I remember as a young child visiting the local British car dealership while my dad inked the deal on a new Jag (which I dearly miss to this day). I was busy checking out a big red Land Rover Defender 90. Sitting there next to the polished Bentleys, Rollers, Jags and Range Rovers, the Defender stood out in its primitive, bare-bones essence, the inside of its doors exposed so you could see the latch cable and its fenders covered in industrial diamond-plating. That's the same basic experience people have been enjoying for nearly sixty years, that's how long the Defender has been in production. Every so often, Land Rover gives it some new features, but the outer extremity of the utility off-road market is the one place left in the industry where you don't mess with success: nearly two million Defenders have been sold to date, despite the tiny market of off-road enthusiasts that would even consider buying one.

The 2007 model is about to hit the market in the UK, and comes with a new list of equipment. There's a new 2.4-liter common-rail diesel driving all four wheels through a revised six-speed with taller ratios. The new engine is rounded out by an integrated front fascia, new seating setup and an improved A/C system.

Even before specially-built versions like ambulances and airport fire trucks are taken into account, the Defender is offered in no less than 14 distinct body-styles, including various configurations of the Defender 90, 110 and 130, all produced on the same assembly line. Among its varied customer base, NGOs love the Defender, despite the atrocious carbon emissions levels, for which a unique tax is applied in the UK. The Defender starts at £18,645 and ranges all the way up to £26,605, and that's before any special equipment is added into the mix.

The "updated" Defender hits the road – and the road less traveled – as a reminder of a time when SUVs were mud-playing beasts, like when the Defender first hit the market, or like when I was a little boy. And, the occasional minor tweak notwithstanding, I (for one) hope it stays just as it is.

Follow the jump for the press release.

[Source: Land Rover UK]

PRESS RELEASE

ICONIC DEFENDER IMPROVED FOR 2007

Gaydon, Warwickshire, 20 March 2007 – The new 2007 Land Rover Defender goes on sale in the UK on 16 April 2007, featuring comprehensive upgrades to make it better-equipped to meet modern day needs.

The iconic Defender, a vehicle whose roots date back to 1948, benefits from a new 2.4-litre common rail diesel engine, six-speed gearbox with wide ratio spread, a fully integrated facia, new seating configuration and high output heating, ventilation and air-conditioning system. These enhancements ensure improved on- and off-road performance, comfort and refinement.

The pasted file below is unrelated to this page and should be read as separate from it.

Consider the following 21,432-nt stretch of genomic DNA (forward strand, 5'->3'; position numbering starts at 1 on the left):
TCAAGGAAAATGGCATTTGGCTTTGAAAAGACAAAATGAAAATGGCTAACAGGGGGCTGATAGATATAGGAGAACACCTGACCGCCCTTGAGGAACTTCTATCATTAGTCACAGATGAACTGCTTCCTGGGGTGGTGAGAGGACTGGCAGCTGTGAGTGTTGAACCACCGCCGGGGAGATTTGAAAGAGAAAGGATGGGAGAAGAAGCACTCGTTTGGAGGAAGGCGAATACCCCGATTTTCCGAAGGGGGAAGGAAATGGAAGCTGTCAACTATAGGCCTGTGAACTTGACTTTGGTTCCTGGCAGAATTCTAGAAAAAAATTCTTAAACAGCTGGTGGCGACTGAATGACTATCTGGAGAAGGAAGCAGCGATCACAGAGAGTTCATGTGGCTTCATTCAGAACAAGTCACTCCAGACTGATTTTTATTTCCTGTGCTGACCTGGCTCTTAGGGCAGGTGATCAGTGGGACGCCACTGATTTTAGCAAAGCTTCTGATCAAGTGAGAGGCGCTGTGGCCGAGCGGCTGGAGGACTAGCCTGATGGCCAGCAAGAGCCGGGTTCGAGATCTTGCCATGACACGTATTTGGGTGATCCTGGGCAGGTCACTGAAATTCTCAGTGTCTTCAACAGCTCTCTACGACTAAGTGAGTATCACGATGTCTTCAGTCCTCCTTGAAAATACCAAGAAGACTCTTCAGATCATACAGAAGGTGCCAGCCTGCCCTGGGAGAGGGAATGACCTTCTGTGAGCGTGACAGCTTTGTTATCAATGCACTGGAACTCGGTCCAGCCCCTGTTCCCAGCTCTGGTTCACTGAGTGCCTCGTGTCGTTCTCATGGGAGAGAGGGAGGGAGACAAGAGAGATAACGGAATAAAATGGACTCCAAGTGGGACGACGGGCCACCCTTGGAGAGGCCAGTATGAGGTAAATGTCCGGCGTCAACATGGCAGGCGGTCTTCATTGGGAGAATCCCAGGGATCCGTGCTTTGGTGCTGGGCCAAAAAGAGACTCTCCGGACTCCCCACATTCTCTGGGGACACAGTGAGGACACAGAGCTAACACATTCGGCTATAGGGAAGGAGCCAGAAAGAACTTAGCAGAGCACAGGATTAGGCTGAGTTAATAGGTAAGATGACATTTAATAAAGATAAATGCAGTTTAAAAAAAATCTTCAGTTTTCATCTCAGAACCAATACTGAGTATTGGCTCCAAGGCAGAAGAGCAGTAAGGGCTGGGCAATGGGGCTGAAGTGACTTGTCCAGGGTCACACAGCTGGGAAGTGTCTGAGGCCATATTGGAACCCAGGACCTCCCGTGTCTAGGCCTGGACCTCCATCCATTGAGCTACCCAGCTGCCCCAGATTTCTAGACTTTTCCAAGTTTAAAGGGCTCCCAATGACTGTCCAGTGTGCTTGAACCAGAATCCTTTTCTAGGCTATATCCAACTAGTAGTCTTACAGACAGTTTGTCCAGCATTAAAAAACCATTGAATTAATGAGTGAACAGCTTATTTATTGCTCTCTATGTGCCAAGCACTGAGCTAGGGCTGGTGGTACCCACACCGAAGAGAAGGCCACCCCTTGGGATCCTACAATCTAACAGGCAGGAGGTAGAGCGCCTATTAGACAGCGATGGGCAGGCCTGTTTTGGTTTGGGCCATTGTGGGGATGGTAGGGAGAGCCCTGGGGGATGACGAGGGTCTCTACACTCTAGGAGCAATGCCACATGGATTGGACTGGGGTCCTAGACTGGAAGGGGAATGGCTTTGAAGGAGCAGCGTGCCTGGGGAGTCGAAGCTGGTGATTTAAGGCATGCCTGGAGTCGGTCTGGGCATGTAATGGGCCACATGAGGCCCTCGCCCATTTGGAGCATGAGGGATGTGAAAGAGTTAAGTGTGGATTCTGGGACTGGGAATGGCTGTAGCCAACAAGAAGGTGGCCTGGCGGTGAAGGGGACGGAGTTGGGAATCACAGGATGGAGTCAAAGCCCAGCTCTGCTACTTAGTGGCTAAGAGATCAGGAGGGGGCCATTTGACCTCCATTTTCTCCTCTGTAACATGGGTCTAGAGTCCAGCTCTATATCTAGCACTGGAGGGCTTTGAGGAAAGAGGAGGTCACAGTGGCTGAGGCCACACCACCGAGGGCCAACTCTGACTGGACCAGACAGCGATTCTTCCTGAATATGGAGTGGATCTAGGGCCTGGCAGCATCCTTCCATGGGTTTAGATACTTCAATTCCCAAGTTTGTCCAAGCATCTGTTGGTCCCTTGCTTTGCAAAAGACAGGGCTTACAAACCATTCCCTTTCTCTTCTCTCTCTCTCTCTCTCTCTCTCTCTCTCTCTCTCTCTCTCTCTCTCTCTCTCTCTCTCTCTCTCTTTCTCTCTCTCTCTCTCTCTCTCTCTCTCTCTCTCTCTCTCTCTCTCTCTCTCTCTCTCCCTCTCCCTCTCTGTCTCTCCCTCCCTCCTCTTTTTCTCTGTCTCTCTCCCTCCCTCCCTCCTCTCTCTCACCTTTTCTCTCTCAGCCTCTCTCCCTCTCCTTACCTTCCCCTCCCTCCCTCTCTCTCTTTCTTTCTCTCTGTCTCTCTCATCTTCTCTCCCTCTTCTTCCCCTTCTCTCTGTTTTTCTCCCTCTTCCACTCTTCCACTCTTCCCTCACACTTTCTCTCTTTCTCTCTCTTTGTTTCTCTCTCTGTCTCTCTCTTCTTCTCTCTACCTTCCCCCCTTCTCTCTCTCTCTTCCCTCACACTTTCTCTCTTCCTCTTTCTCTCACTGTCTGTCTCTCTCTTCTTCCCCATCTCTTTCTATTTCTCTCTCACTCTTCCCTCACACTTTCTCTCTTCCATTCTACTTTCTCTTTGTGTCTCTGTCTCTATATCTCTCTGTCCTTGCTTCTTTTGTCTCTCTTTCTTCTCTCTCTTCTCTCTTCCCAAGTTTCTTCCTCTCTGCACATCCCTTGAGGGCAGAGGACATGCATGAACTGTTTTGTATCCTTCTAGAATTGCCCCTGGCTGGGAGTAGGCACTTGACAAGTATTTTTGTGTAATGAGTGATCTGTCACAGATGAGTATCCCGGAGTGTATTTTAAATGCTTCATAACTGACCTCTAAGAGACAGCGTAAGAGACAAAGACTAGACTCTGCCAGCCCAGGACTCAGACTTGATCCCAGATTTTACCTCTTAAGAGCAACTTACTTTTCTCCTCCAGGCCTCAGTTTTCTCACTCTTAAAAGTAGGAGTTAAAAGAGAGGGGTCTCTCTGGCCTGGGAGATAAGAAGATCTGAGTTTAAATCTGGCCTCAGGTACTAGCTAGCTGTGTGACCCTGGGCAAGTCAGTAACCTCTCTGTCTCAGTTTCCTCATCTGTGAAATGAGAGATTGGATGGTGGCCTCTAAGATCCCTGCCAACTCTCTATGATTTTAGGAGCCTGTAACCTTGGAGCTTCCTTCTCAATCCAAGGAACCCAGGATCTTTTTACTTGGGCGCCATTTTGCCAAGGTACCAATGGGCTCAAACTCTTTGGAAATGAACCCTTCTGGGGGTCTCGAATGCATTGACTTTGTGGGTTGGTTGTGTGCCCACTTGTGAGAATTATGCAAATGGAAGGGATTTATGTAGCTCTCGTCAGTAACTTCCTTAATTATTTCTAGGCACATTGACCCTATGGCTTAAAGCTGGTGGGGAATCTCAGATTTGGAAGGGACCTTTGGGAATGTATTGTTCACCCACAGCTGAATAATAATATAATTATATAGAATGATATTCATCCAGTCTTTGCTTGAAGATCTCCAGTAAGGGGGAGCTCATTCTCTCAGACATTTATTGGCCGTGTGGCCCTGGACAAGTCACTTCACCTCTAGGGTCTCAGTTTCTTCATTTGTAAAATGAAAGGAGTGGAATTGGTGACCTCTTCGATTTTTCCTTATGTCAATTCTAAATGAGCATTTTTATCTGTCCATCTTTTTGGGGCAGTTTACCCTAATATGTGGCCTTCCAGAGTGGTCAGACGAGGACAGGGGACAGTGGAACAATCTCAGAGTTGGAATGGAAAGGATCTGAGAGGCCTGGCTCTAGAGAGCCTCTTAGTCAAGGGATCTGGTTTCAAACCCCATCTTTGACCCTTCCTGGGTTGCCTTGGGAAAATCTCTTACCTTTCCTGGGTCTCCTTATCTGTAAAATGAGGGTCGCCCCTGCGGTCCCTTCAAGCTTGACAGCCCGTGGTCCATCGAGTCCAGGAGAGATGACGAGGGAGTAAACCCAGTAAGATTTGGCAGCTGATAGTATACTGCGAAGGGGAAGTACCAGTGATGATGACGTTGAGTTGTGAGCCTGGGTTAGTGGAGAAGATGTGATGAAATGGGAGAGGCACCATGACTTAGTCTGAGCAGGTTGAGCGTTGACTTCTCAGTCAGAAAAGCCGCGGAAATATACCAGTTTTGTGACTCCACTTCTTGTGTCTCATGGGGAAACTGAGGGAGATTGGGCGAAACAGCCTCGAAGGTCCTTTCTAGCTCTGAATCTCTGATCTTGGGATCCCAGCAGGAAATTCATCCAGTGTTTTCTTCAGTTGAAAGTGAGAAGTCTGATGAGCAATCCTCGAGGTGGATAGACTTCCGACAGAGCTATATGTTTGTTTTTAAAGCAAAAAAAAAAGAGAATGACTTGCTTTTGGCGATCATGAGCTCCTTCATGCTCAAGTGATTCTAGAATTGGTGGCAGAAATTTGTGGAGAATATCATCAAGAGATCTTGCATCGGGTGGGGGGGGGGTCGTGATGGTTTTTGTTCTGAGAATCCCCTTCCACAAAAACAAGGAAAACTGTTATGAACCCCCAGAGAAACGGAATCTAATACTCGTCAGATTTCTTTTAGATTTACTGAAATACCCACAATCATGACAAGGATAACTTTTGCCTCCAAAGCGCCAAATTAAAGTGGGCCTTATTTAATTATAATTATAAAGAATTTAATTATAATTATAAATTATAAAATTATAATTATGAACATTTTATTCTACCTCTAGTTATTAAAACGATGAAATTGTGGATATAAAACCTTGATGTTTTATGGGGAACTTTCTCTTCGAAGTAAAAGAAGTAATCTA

Prices will start from £18,645 for the Defender 90 Pick Up and rise to £26,605 for the XS Double Cab Defender 110, with an average price increase of only £400. The Defender 130 starts from £22,655 and will be available from Land Rover dealerships in July.

"Defender remains a significant contributor to our business, with on average 6000 units sold year on year in the UK and we already have over 800 pre-orders for the new 2007 model," says John Edwards, managing director, Land Rover UK.

"It is also a symbol of our 4x4 heritage, a reminder of our roots and it plays a vital role in the lives of the 25,000 customers from all corners of the globe that buy one. Farmers, aid-workers, NGOs and explorers the world over value Defender's versatility, its extraordinary strength, robustness and capability. The unique combination of these attributes helps account for the model's exceptionally high levels of customer loyalty."

In spite of the improvements, Defender's unique vehicle architecture remains the same. The chassis frame is still available in three different wheelbases, and in both standard and heavy-duty guise (for even greater load-bearing capabilities). A total of 14 separate body styles – from pick-ups and hard tops to crew cabs and station wagons – are produced on the mainstream production line. Beyond this, Land Rover's Special Vehicle Operations team offer a range of products from standard drop-side or box-body conversions to bespoke design and build adaptations into ambulances, mobile hydraulic platforms and even airport fire tenders – all of which are covered by Land Rover's extensive warranty.

New for 2007 is a 'Utility Pack' which is a no cost option on the Defender 110 SW. The pack replaces the rear side windows with panels to create a versatile 5 seat utility station wagon.

As with all models in our product range, a cost for offsetting the carbon emissions for the first 45,000 miles is included in the on-the-road price. Administered by Climate Care, an independent provider, the programme ensures that the average amount of CO2 produced by a Land Rover is offset by investments in a mixed portfolio of projects, including renewable energy, technology change and energy efficiency initiatives.

Land Rover Defender has sold 1,900,000 units globally in over 140 countries since production began in 1948. It consistently sells on average 25,000 units globally year in and year out.

To book a test drive of the 2007 Defender or for more information regarding the Land Rover range, please visit your local Land Rover dealership or log onto http://www.landrover.co.uk.